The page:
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Posted in Nepal News | 4 Comments »

India’s Maoists: 3 Statements on Strategies of Nepali Maoists

Posted by n3wday on April 16, 2009

Communist_Party_India-Naxalbari

These articles were compiled by the MLM-Revolutionary Study Group, and are available separately on BannedThought.Net.

Communist Party of India (Maoist), Central Committee

Press Release April 24, 2008

The verdict in Nepal is a verdict against feudal monarchy, Indian expansionism and US imperialism; it reflects the growing aspirations of the Nepalese masses for land, livelihood and democracy!

Oppose the moves of the imperialists, particularly US imperialists, and the Indian expansionists to meddle in the affairs of Nepal!!

The election results in Nepal have proved once again the overwhelming anger of the masses against the outdated feudal monarchic rule in Nepal, against the Indian expansionist’s bullying and domination of Nepal, against US domination and oppression, and are a reflection of the growing aspirations of the Nepali masses for democracy, land, livelihood and genuine freedom from imperialist and feudal exploitation. It is these aspirations of the overwhelming majority of the masses that had completely trounced the parties that had either supported the King and/or the Indian ruling classes or hesitated to come out strongly against feudal, imperialist oppression and Indian intervention in Nepal. Hence, when an alternative like the CPN(M) came to the fore, with its open commitment to abolish the feudal monarchy once for all, abrogate all unequal treaties signed with India by the former ruling classes of Nepal, and ensure democracy and equality for the oppressed sections of society such as Dalits, adivasis, national minorities and women, the masses enthusiastically veered towards the Maoists. The CC, CPI(Maoist), hails the Nepali masses for routing the feudal, pro-imperialist, pro-Indian comprador parties and voting for a genuine change in the rotten feudal system in Nepal. It sends its fraternal revolutionary greetings for their victory in the struggle against the reactionary forces which is the culmination of a ten year process of historic struggles and battles where over 10,000 gave their precious lives.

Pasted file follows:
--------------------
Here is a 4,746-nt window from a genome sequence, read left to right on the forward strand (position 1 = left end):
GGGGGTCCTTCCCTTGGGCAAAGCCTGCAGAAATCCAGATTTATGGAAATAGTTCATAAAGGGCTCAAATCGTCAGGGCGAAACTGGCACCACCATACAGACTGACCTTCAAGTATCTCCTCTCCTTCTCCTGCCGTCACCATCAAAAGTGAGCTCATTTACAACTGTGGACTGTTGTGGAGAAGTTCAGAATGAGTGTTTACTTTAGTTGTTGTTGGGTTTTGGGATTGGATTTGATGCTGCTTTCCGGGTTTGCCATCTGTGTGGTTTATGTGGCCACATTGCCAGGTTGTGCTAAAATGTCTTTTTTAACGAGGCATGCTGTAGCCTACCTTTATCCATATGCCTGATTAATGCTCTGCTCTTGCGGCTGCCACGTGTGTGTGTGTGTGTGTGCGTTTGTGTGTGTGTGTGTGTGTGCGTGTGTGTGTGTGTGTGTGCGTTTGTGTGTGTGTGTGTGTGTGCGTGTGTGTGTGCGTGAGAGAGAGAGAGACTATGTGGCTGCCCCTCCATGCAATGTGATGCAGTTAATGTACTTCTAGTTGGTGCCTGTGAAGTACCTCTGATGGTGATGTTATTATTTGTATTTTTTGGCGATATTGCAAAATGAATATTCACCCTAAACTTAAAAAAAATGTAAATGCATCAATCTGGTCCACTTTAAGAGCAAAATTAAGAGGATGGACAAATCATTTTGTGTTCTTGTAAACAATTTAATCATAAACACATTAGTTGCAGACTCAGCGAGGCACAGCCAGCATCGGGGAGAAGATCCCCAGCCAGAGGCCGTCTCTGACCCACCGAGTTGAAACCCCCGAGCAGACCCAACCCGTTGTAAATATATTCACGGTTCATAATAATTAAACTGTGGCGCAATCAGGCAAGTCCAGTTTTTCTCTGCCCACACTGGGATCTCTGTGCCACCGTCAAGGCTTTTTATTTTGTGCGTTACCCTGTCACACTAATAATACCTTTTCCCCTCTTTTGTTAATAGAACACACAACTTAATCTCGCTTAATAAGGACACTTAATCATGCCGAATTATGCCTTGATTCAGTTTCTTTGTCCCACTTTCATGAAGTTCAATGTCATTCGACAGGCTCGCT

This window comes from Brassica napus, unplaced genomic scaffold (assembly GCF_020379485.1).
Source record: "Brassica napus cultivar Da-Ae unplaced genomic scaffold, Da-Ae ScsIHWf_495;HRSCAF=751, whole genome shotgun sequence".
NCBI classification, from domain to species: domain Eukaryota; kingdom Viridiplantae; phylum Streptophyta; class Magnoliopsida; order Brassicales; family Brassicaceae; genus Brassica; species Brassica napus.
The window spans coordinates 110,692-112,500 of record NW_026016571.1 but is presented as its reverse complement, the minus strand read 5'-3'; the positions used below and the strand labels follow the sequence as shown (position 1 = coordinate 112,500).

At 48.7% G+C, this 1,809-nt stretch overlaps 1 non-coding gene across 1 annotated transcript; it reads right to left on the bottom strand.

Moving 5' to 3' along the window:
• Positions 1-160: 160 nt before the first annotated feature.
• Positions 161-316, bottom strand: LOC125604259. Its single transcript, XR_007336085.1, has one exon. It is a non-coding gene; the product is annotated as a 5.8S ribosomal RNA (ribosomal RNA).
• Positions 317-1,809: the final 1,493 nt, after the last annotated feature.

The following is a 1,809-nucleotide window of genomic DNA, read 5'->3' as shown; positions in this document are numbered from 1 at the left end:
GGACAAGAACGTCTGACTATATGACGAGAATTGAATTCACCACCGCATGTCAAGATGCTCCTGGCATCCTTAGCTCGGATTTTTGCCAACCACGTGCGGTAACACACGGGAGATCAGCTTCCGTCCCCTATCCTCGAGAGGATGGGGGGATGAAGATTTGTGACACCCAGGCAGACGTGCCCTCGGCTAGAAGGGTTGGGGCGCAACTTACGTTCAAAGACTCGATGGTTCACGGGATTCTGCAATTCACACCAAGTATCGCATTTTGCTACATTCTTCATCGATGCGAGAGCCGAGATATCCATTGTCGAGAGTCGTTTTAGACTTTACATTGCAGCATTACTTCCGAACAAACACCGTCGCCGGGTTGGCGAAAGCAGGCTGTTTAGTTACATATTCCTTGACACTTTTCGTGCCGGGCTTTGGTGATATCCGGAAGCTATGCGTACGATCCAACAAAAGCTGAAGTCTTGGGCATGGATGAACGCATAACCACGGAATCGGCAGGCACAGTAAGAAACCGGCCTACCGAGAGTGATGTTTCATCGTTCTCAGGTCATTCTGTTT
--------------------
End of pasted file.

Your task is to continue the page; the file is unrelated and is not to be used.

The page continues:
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Posted in India News, Maoist Theory | 5 Comments »

Nepal: Can Two Armies Merge by Summer?

Posted by irisbright on April 16, 2009

This was originally posted at eKantipur.com.

Kantipur Report:‘Army integration by mid-July’

KATHMANDU, April 11 – Prime Minister Pushpa Kamal Dahal on Friday told President Ram Baran Yadav that the Army integration process will be completed by July 15).

Dahal called on Yadav at the latter’s office in Shital Niwas to brief him on political developments and his recent visit to Norway and Finland. “I told him the Army integration process will be completed by mid-July as the Army Integration Special Technical Committee (AISTC) has started work,” Dahal told the media after the meeting.

The eight-member AISTC formed in March 27, started work from the Maoist Cantonment Site in Nawalparasi from Wednesday where they held discussions with combatants on integration and their preferences in accordance with the he Army Integration Special Committee’s (AISC) terms of reference. Read the rest of this entry »